Philly Airport’s CEO Goes Where No One Has Gone Before: Her Own Podcast


January 21, 2018


 

Last year, Philadelphia airport executives partnered with Temple University — which has a Japan campus — to throw an event in Tokyo, to encourage direct flights from Philly to Asia. Japan Airlines executives attended, as did Japanese companies that do business in and around Philadelphia.

The event put PHL one big step closer in contention, said James Tyrrell, the airport’s chief revenue officer. "You have to build that relationship with the airline executives who are responsible for committing billions of dollars of their company’s assets for each single route that’s served here,” Tyrrell told his boss — and anyone else who’s listening — on the latest episode of the podcast “Taking Off with Chellie Cameron.”


To the podcasting zeitgeist that has brought us bingeable true-crime story lines, wildly popular conversations — topical, comedic, raw — and many less-downloaded niche programs, add one more: a podcast about Philadelphia International Airport.

It covers construction and art projects, business development and logistics, and moments that show the very human side of air travel: language barriers, grieving, and encounters with new spaces. In CEO Chellie Cameron, the show also has a namesake host who is a pioneer of the format among major airport executives.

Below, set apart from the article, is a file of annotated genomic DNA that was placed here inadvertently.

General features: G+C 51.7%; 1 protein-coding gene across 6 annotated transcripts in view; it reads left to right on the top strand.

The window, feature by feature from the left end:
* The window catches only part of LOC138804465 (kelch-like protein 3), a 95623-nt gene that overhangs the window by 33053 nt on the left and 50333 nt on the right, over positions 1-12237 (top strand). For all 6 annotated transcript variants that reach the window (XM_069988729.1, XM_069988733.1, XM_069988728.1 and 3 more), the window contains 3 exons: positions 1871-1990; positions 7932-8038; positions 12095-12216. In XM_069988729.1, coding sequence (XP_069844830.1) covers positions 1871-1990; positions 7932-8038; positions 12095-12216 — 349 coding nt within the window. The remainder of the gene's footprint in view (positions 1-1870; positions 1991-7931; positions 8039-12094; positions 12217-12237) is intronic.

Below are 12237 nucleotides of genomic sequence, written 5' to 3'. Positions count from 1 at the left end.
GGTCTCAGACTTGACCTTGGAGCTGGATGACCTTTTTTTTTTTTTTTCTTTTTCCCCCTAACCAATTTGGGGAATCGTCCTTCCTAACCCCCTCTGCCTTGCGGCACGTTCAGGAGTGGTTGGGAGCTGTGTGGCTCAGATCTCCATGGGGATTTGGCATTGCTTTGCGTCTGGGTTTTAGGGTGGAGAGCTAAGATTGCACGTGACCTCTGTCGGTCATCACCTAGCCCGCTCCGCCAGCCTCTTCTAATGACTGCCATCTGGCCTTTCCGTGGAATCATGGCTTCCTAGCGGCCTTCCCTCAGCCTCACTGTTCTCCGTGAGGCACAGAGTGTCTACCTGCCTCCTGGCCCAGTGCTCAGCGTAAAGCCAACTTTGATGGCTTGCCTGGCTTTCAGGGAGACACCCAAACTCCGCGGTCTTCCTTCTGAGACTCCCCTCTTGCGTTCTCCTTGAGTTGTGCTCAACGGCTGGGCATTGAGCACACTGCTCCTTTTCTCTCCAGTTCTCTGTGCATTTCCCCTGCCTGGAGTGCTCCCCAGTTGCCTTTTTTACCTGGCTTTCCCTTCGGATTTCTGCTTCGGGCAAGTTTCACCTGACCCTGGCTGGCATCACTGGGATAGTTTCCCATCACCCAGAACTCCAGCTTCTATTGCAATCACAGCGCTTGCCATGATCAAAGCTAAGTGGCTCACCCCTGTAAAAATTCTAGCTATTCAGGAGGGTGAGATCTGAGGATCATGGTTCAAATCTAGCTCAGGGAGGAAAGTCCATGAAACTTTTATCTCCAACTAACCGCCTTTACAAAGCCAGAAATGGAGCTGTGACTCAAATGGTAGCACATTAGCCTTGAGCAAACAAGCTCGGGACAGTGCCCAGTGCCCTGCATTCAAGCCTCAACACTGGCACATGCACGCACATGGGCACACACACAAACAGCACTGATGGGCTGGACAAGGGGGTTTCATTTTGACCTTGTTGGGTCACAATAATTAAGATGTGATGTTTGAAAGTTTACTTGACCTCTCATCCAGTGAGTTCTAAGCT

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Nearly 21,000 people work at PHL and Northeast Philadelphia Airport, and about 1,000 are city employees. Cameron, an Air Force veteran, became CEO three years ago. She wanted a new avenue to communicate with a large workforce — beyond newsletters and town hall meetings — and to spotlight the people who make the airport run.

“My background is finance, it’s numbers, and so this was a new part of thinking about airport management,” said the MBA and CPA-holding Cameron. "It’s about telling the story.”

The look-behind-the-scenes approach may be turning out to have a broader appeal. The podcast made a soft-launch debut in October, and Episode 5 — with Tyrrell detailing how the airport works to attract new flights — goes live Monday (It’s available on the airport’s website, and on iTunes). So far, the podcast has racked up more than 600 downloads — which doesn’t count those who might have streamed it — throughout the country. Cameron suspects the two listeners in Montana are her in-laws.

That element of familial pride applies to her guests on the pod, as well. Before the launch, “I kept getting emails from some of them saying, ‘When’s the podcast going to be out? I told my mom.’ ”

It’s not unusual for airport executives to communicate with employees through something like a newsletter. "She has taken the extra step of using a new medium for our industry to connect with folks,” said Ramon Lo, publisher of the trade outlet Airport Experience News, who talked to Cameron about her podcast on his podcast. He believes she’s likely to be the first executive of a top airport to record such a show.

Cameron’s guests so far have dug into projects that are part of the airport’s $2.4 billion capital development program. On another episode, Nicole Maddox, airport operations officer supervisor, details the language services that PHL provides for foreigners going through customs — and shares what happens when a plane unexpectedly diverts to the airport.